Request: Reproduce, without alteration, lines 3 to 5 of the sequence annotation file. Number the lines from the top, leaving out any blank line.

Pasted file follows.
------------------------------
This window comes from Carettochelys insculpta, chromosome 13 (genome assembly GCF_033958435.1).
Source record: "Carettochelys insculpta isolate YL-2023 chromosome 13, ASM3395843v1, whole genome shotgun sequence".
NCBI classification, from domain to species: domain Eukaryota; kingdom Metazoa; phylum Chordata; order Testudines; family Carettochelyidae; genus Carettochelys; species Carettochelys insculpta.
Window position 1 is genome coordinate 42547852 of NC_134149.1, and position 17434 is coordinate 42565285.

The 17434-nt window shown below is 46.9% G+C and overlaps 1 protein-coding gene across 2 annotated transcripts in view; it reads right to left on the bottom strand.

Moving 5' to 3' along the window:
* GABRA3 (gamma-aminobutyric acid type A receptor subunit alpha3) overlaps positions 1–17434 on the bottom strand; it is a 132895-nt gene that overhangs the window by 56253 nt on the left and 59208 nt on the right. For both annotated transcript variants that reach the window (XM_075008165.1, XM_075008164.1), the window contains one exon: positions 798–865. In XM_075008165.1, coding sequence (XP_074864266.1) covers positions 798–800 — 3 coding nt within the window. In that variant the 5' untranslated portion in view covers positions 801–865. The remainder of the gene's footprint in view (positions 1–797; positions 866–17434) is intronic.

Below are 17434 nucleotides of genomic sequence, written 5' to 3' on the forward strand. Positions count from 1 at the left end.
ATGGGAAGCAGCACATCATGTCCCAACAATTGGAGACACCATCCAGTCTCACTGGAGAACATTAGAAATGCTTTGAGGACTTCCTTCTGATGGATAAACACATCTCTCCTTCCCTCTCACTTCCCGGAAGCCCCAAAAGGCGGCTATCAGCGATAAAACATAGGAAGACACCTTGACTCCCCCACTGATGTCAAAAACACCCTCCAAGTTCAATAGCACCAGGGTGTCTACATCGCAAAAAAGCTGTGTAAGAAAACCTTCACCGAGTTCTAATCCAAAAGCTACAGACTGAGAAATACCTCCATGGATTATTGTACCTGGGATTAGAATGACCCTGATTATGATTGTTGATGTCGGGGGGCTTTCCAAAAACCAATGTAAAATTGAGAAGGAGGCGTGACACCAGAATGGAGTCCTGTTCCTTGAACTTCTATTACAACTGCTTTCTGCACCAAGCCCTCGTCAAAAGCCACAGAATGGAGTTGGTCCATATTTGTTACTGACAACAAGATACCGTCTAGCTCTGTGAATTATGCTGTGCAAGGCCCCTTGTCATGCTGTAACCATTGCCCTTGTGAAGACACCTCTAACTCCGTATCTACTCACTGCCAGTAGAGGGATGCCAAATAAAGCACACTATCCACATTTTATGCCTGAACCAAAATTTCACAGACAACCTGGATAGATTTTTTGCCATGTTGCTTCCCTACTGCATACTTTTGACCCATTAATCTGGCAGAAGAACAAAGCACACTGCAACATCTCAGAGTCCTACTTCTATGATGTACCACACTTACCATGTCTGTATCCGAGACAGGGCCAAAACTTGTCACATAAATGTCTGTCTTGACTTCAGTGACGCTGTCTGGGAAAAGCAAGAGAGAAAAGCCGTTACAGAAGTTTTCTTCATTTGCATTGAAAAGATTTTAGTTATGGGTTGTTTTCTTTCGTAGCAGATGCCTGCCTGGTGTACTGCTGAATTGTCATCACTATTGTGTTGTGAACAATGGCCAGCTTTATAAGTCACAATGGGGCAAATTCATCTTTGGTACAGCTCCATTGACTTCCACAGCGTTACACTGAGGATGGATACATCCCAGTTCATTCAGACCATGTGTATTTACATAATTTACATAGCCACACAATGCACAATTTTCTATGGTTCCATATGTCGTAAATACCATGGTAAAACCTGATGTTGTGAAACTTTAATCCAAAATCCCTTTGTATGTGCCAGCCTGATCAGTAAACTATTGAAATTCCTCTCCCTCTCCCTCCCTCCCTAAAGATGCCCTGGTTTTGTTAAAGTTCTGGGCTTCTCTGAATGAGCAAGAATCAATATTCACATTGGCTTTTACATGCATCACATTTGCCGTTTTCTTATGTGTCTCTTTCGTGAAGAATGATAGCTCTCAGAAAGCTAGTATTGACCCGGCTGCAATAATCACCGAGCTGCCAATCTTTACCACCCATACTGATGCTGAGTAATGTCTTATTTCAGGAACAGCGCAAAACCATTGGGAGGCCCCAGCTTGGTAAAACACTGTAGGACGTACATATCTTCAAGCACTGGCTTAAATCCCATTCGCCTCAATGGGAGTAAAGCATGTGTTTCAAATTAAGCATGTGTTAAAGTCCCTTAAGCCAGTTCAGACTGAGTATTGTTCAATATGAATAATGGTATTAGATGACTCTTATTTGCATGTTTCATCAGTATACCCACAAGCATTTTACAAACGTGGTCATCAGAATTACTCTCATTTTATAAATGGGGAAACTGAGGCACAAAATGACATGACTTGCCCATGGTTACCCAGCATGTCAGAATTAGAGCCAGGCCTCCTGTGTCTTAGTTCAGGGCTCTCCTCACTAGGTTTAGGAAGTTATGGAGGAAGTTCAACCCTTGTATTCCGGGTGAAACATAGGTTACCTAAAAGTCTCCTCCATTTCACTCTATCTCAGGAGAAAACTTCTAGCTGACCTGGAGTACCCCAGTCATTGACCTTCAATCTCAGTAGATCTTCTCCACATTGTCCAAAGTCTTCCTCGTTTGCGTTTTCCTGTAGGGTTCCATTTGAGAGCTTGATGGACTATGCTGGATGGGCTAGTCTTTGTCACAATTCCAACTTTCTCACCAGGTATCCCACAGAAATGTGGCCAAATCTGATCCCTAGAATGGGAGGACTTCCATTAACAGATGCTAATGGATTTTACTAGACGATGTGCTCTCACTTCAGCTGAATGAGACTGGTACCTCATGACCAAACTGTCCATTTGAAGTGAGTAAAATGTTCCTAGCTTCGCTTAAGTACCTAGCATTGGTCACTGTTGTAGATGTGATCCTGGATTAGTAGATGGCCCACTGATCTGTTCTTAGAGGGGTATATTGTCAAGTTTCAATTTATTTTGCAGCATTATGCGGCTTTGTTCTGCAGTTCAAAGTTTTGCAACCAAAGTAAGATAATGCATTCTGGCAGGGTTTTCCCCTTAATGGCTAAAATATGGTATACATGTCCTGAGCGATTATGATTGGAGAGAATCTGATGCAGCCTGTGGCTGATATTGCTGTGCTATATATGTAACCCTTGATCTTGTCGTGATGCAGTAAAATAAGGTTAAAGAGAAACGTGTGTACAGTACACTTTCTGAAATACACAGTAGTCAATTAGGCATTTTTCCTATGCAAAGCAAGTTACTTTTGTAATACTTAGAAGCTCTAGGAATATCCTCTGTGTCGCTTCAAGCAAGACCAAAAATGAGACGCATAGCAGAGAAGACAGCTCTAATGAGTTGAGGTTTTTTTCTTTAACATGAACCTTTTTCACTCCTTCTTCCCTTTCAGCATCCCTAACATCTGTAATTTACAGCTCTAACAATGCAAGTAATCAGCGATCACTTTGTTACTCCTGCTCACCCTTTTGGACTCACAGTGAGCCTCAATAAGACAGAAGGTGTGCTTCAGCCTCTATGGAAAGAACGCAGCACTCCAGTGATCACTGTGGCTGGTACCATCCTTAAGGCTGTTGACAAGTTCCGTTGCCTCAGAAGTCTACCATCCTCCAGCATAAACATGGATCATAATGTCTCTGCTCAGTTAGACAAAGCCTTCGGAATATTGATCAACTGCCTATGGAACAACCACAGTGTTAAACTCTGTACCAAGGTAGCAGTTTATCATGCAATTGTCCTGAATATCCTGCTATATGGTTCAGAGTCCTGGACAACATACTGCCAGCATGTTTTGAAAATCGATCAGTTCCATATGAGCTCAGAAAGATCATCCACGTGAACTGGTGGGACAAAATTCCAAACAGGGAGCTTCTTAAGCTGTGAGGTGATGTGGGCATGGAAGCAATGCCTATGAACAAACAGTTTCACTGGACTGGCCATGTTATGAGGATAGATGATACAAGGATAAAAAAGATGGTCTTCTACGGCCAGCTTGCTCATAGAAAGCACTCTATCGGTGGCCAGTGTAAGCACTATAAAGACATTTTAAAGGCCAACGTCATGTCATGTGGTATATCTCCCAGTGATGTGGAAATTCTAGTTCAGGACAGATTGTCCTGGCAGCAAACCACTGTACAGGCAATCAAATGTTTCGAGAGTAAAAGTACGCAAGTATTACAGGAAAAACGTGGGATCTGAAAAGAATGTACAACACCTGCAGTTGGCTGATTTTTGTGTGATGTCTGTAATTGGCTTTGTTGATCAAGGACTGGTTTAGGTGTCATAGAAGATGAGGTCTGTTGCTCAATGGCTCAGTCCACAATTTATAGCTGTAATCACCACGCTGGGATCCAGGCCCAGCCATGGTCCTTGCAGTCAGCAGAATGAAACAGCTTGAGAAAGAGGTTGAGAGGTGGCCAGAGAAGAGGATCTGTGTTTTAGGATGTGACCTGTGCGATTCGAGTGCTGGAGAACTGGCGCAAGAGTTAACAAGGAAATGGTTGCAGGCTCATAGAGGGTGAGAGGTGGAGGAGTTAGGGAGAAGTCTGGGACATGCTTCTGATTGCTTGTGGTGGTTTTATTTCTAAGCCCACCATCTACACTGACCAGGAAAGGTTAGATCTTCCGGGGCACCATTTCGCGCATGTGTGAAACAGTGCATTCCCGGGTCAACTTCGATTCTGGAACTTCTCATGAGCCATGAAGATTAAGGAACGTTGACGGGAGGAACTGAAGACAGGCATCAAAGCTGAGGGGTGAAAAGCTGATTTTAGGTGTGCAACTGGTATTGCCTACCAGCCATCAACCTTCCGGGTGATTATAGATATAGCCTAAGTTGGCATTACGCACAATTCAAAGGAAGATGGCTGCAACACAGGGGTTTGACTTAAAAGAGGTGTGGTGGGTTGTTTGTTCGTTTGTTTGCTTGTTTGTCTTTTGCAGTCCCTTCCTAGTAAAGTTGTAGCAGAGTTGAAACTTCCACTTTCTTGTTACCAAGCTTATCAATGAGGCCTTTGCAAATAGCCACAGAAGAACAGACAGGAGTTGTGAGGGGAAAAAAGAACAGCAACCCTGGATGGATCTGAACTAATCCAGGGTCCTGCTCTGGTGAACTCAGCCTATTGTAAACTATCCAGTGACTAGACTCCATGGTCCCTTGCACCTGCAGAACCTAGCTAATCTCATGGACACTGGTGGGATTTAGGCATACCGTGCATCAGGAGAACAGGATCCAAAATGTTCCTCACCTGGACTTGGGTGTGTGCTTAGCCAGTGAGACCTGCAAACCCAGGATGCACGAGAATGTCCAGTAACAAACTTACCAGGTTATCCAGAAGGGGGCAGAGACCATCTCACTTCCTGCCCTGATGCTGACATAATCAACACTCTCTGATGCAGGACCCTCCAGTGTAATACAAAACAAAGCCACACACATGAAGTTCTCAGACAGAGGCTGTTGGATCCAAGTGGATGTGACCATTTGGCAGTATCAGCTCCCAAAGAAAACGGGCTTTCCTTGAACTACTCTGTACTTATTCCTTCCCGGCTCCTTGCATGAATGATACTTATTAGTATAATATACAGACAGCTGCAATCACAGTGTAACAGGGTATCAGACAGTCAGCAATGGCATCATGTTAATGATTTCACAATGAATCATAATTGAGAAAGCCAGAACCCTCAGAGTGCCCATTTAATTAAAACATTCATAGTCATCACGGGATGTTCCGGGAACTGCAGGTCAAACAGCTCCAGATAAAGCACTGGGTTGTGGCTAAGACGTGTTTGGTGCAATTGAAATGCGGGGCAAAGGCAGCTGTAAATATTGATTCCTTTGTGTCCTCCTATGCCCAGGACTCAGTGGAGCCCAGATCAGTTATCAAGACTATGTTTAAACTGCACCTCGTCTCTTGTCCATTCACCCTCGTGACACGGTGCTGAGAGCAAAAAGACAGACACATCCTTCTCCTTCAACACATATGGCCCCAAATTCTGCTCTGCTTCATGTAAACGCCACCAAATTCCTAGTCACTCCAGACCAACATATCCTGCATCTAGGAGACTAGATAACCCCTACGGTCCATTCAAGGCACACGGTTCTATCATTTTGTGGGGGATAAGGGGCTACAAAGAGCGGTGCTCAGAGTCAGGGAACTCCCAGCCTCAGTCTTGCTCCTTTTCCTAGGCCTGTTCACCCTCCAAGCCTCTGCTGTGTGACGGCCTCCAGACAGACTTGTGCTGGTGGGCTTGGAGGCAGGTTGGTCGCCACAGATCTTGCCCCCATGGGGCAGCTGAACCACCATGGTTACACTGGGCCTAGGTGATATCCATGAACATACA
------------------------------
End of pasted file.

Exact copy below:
NCBI classification, from domain to species: domain Eukaryota; kingdom Metazoa; phylum Chordata; order Testudines; family Carettochelyidae; genus Carettochelys; species Carettochelys insculpta.
Window position 1 is genome coordinate 42547852 of NC_134149.1, and position 17434 is coordinate 42565285.

The 17434-nt window shown below is 46.9% G+C and overlaps 1 protein-coding gene across 2 annotated transcripts in view; it reads right to left on the bottom strand.